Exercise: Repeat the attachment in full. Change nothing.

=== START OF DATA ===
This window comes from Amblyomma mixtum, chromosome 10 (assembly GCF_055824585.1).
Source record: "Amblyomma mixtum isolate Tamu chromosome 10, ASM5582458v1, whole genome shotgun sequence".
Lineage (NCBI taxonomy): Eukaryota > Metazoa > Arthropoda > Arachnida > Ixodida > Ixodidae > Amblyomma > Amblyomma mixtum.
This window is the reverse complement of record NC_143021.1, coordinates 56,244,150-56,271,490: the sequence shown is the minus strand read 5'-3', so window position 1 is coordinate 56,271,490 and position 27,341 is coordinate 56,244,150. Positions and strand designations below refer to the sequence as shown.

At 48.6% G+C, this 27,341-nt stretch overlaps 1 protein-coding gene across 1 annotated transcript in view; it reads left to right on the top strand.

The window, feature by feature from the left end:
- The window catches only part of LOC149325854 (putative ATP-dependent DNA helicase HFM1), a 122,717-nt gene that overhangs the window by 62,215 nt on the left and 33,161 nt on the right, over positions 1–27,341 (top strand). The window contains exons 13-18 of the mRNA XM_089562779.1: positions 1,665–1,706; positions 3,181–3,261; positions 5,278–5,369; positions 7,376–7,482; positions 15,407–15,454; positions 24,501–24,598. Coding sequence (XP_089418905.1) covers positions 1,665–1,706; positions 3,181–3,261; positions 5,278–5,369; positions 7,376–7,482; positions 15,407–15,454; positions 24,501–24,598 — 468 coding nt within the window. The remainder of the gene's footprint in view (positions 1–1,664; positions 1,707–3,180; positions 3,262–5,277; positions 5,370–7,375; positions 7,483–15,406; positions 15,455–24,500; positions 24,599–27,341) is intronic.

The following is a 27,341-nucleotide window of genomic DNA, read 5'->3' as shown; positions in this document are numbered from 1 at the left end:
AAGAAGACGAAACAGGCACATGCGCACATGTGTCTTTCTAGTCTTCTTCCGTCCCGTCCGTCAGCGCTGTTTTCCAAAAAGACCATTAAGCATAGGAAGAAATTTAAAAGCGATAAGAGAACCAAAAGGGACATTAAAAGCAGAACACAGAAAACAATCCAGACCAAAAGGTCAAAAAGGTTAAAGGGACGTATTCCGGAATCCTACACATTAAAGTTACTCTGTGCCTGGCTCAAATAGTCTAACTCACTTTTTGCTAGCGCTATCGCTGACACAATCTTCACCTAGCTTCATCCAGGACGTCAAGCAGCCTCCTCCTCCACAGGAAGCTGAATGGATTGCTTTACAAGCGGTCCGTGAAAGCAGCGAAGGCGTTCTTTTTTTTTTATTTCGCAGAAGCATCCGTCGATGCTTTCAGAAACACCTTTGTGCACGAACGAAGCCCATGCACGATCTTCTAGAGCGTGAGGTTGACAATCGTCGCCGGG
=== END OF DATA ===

This window comes from Amblyomma mixtum, chromosome 10 (assembly GCF_055824585.1).
Source record: "Amblyomma mixtum isolate Tamu chromosome 10, ASM5582458v1, whole genome shotgun sequence".
Lineage (NCBI taxonomy): Eukaryota > Metazoa > Arthropoda > Arachnida > Ixodida > Ixodidae > Amblyomma > Amblyomma mixtum.
This window is the reverse complement of record NC_143021.1, coordinates 56,244,150-56,271,490: the sequence shown is the minus strand read 5'-3', so window position 1 is coordinate 56,271,490 and position 27,341 is coordinate 56,244,150. Positions and strand designations below refer to the sequence as shown.

At 48.6% G+C, this 27,341-nt stretch overlaps 1 protein-coding gene across 1 annotated transcript in view; it reads left to right on the top strand.

The window, feature by feature from the left end:
- The window catches only part of LOC149325854 (putative ATP-dependent DNA helicase HFM1), a 122,717-nt gene that overhangs the window by 62,215 nt on the left and 33,161 nt on the right, over positions 1–27,341 (top strand). The window contains exons 13-18 of the mRNA XM_089562779.1: positions 1,665–1,706; positions 3,181–3,261; positions 5,278–5,369; positions 7,376–7,482; positions 15,407–15,454; positions 24,501–24,598. Coding sequence (XP_089418905.1) covers positions 1,665–1,706; positions 3,181–3,261; positions 5,278–5,369; positions 7,376–7,482; positions 15,407–15,454; positions 24,501–24,598 — 468 coding nt within the window. The remainder of the gene's footprint in view (positions 1–1,664; positions 1,707–3,180; positions 3,262–5,277; positions 5,370–7,375; positions 7,483–15,406; positions 15,455–24,500; positions 24,599–27,341) is intronic.

The following is a 27,341-nucleotide window of genomic DNA, read 5'->3' as shown; positions in this document are numbered from 1 at the left end:
AAGAAGACGAAACAGGCACATGCGCACATGTGTCTTTCTAGTCTTCTTCCGTCCCGTCCGTCAGCGCTGTTTTCCAAAAAGACCATTAAGCATAGGAAGAAATTTAAAAGCGATAAGAGAACCAAAAGGGACATTAAAAGCAGAACACAGAAAACAATCCAGACCAAAAGGTCAAAAAGGTTAAAGGGACGTATTCCGGAATCCTACACATTAAAGTTACTCTGTGCCTGGCTCAAATAGTCTAACTCACTTTTTGCTAGCGCTATCGCTGACACAATCTTCACCTAGCTTCATCCAGGACGTCAAGCAGCCTCCTCCTCCACAGGAAGCTGAATGGATTGCTTTACAAGCGGTCCGTGAAAGCAGCGAAGGCGTTCTTTTTTTTTTATTTCGCAGAAGCATCCGTCGATGCTTTCAGAAACACCTTTGTGCACGAACGAAGCCCATGCACGATCTTCTAGAGCGTGAGGTTGACAATCGTCGCCGGG